Sen. Joe Manchin, D-W.Va., recently joined Republican lawmakers in introducing legislation meant to block a new rule implemented by the Biden administration rule that allows managers to factor environmental and social issues into investment decisions for the retirement funds of more than 152 million Americans.
At the state level, red states have begun implementing measures to push back on ESG policies.
In Kentucky, for example, State Treasurer Allison Ball last month threatened to pull state pension funds from about a dozen companies — including banks and major asset managers such as BlackRock, Citigroup, and JPMorgan Chase, if they continued boycotting the oil and gas industry.
Around the same time, Florida prohibited state-run fund managers from taking ESG factors into consideration when making investments.
‘Thanks to the leadership of Governor [Ron] DeSantis, the Florida cabinet reaffirmed today that we don’t want a single penny of our dollars going to woke funds,’ Florida Chief Financial Officer Jimmy Patronis said in a statement at the time. ‘We need asset managers to be laser focused on returns and nothing more. Florida’s not going to subsidize the actions of a bunch of Leftist ideologues who hate America; we’re not going to let a bunch of rich people in Manhattan or Europe try to circumvent our democracy.’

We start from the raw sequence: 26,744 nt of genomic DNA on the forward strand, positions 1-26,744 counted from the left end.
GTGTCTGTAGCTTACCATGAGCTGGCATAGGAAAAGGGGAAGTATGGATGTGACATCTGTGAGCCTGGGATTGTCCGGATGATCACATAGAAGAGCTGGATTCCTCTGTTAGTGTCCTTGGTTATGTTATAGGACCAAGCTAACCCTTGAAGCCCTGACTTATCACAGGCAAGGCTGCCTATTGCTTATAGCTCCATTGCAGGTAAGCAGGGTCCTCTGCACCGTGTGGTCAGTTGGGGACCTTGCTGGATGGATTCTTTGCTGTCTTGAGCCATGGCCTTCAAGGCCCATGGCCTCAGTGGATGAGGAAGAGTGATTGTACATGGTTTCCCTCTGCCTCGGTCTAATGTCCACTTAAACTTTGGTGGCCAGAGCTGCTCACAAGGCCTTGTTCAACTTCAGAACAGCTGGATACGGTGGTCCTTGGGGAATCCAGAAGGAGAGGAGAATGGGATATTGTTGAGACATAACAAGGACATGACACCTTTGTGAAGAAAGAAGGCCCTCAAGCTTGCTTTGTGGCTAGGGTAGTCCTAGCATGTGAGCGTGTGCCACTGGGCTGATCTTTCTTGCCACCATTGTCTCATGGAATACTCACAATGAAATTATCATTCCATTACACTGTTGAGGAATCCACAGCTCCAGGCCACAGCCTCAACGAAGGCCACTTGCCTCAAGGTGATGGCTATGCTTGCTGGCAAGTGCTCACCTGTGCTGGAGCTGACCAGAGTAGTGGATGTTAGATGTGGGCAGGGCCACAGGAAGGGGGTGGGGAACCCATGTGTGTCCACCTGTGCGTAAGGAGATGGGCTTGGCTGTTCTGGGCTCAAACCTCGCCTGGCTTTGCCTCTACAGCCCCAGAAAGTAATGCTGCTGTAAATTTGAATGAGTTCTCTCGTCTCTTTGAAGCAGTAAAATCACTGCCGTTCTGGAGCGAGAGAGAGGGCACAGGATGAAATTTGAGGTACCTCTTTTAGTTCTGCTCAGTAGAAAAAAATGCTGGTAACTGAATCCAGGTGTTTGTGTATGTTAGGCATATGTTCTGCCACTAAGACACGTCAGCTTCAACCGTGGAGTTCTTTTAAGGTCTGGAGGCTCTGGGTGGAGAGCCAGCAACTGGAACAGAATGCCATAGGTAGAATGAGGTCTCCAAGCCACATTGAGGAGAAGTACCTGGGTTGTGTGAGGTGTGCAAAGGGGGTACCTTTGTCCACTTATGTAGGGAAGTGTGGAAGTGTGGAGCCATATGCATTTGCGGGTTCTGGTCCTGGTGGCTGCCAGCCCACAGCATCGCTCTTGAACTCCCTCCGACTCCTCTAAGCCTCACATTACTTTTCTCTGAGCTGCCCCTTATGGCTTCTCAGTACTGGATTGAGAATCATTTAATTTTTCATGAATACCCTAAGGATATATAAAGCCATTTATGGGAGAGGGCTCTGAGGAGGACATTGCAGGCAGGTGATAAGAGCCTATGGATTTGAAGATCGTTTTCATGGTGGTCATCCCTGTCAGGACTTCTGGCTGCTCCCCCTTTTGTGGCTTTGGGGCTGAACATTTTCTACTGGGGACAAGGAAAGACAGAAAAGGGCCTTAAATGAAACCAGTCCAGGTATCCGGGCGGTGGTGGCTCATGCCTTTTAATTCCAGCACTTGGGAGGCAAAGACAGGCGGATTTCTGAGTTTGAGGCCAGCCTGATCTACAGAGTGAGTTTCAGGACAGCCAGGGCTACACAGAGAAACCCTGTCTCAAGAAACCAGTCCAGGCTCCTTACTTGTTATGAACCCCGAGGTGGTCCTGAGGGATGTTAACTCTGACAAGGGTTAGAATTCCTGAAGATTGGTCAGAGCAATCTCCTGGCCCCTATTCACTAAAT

Critics argue companies are violating their fiduciary responsibilities to their shareholders by sacrificing the main financial objectives of the company for a ‘woke agenda’ and not doing what the shareholders want.
BlackRock CEO Larry Fink, one of corporate America’s biggest promoters of ESG, responded to such criticism in a letter he penned to CEOs last year.
The ESG movement ‘is not about politics. It is not a social or ideological agenda. It is not ‘woke,” wrote Fink. ‘It is capitalism, driven by mutually beneficial relationships between you and the employees, customers, suppliers, and communities your company relies on to prosper … Make no mistake, the fair pursuit of profit is still what animates markets; and long-term profitability is the measure by which markets will ultimately determine your company’s success.’
In December, Patronis announced that Florida would dismiss BlackRock as manager of about $600 million in short-term overnight investments and an additional $1.4 billion in long-term securities.
Two months earlier, Missouri pulled $500 million in state pension funds from BlackRock. Meanwhile, Louisiana removed $794 million from BlackRock funds. Both states said that BlackRock’s ESG commitments were the reason for their divestments.
In Texas, State Comptroller Glenn Hegar declared in August that BlackRock and other asset managers were boycotting the Texas fossil fuel industry, prompting the state’s pension fund to divest from the firms.
Such efforts may be bearing fruit. According to Morningstar, sustainable funds shed $2.4 billion during the fourth quarter, their steepest outflows in more than three years. Meanwhile, active sustainable funds bled $3.8 billion, causing these funds to land in negative territory for 2022 with a $1.3 billion net outflow.
Overall, 2022 was a bad year for U.S. funds. All mutual and exchange-traded funds suffered more than $370 billion in withdrawals, marking the first year of net outflows since Morningstar began tracking data in 1993.